Tiger Woods, as U.S. Ryder Cup captain Tom Watson is well aware, has been struggling with a bad back that has hindered his practice sessions as well as his on-course performance, the latter of which, with few exceptions, has been less than stellar.
"Tiger has not played well and is injured. That’s a story in itself," Watson told reporters on Thursday, ahead of the Champions Tour’s Toshiba Classic at in Newport Beach, Calif. "I want Tiger to be on the team in the worst way. I just hope he’s healthy enough to be able to play."
U.S. Ryder Cup dream team
•SBNation.comPatrick Reed believes Tiger Woods is a worthy Ryder Cup partner for his ‘top-5’ game.
The skipper and the player have had their issues over the years and Woods, with a 13-17-3 record and playing on only one winning team in his seven Cup starts, has not replicated his major championship and PGA Tour success (14 and 79 titles, respectively) in the biennial team matches with Europe. This year, with a missed cut at Torrey Pines, a withdrawal from the Honda Classic, and a T25 at Doral in his three tour events, Tiger will enter Bay Hill at 40th in the Ryder Cup point standings.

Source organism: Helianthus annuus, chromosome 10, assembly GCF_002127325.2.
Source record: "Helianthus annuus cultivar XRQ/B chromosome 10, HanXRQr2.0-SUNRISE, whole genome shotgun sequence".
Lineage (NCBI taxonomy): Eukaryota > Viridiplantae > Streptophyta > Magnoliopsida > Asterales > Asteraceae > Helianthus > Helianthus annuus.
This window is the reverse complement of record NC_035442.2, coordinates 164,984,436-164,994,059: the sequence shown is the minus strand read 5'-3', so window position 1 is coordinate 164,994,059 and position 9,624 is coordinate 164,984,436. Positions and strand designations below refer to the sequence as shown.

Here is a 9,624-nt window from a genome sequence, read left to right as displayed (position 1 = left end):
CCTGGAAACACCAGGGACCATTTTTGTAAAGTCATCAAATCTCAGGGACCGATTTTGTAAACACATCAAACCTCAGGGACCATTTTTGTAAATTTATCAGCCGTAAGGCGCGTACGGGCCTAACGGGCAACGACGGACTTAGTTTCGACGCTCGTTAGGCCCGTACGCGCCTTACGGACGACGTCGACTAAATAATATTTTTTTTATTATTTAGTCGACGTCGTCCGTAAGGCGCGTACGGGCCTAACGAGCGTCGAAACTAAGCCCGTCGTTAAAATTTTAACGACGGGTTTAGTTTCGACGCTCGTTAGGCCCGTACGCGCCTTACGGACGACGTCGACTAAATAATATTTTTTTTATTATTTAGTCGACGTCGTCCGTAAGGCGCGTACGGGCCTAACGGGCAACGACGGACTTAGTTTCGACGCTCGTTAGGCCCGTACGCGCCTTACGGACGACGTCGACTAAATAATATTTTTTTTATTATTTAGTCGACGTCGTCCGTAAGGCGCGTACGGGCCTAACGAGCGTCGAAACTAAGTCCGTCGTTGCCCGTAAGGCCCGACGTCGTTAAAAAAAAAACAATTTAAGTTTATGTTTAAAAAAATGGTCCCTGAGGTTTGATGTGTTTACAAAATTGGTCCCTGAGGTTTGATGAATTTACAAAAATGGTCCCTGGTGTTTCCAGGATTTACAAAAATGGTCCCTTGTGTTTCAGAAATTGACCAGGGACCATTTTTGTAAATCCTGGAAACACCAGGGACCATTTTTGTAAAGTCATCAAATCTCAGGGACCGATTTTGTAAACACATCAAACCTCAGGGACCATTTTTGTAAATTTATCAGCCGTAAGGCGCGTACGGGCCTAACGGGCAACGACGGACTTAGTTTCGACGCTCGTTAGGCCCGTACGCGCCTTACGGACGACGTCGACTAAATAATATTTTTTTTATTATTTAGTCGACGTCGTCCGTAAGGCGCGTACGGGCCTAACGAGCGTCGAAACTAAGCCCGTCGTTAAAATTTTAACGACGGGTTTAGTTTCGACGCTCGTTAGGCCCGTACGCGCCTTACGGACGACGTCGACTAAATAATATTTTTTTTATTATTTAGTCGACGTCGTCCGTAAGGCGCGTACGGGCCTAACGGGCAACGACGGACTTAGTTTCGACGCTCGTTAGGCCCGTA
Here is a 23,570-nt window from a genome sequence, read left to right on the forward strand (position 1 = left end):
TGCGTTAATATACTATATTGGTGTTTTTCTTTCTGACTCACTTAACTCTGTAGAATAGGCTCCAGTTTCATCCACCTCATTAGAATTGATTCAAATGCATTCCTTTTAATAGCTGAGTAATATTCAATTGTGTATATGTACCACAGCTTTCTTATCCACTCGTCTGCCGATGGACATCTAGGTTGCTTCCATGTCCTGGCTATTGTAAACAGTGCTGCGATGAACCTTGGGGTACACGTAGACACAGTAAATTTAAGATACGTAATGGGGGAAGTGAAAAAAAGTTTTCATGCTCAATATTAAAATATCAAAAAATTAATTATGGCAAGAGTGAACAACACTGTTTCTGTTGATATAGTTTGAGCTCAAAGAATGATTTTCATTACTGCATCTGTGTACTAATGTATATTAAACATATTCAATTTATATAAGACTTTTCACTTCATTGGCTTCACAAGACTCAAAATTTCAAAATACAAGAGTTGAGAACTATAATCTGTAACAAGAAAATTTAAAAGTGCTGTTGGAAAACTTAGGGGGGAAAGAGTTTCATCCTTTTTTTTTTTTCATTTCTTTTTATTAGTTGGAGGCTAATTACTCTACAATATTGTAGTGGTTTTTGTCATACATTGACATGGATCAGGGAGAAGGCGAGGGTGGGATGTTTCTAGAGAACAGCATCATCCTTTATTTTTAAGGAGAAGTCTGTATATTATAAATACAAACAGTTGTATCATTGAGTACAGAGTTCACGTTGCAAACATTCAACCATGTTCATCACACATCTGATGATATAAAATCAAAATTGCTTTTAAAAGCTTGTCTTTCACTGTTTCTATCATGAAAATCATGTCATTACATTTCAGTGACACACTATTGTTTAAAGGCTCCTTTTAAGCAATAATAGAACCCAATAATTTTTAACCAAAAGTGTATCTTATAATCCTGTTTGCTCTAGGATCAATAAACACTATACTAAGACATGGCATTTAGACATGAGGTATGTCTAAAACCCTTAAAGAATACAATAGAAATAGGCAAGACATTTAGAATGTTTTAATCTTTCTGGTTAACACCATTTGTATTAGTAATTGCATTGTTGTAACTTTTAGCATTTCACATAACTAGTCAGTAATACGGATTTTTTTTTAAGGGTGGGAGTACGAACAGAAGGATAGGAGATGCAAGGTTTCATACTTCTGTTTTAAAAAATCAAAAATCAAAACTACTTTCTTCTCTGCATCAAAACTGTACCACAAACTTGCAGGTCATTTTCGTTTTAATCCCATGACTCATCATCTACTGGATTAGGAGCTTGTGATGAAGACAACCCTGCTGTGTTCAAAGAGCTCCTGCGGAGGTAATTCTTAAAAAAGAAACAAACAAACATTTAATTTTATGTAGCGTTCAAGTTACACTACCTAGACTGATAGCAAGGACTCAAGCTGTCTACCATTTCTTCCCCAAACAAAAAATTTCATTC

Should Woods continue to scuffle the rest of the season at his current pace, Watson would have to make him a captain’s pick. But the eight-time major champion was not willing to consider such an option some six months before the games begin.
"It’s really early yet, way too early to tell," said Watson, who could have been referring either to Woods’ injury status or Ryder Cup ranking, or both.
While he was not willing to make another Ryder Cup wannabe’s dreams comes true just yet, Watson noted that he has taken note of the brash Patrick Reed. The 23-year-old winner of the WGC-Cadillac Championship said after capturing his one-stroke victory at Doral that, in addition to placing himself among the top-5 players in the world, he would love to partner with Woods at Gleneagles.
"Well, when you win, you have that aura that you're at the top of your game and it's hard for anybody to beat you. That's a good place to be," said Watson, who cautioned the three-time tour winner, who’s currently 113th Ryder Cup points, about the "low spells" he was sure to experience.
"As we all know, the game can turn on you and it will turn on you," Watson said. "What Patrick said, I can understand him saying that, but after 14 events and winning three of them, I guess maybe he has a little bit of street cred. After my first event winning, I said I hope my goal was to be the best golfer in the world. After winning three out of the first 14, you've got to give the guy a little bit of credit."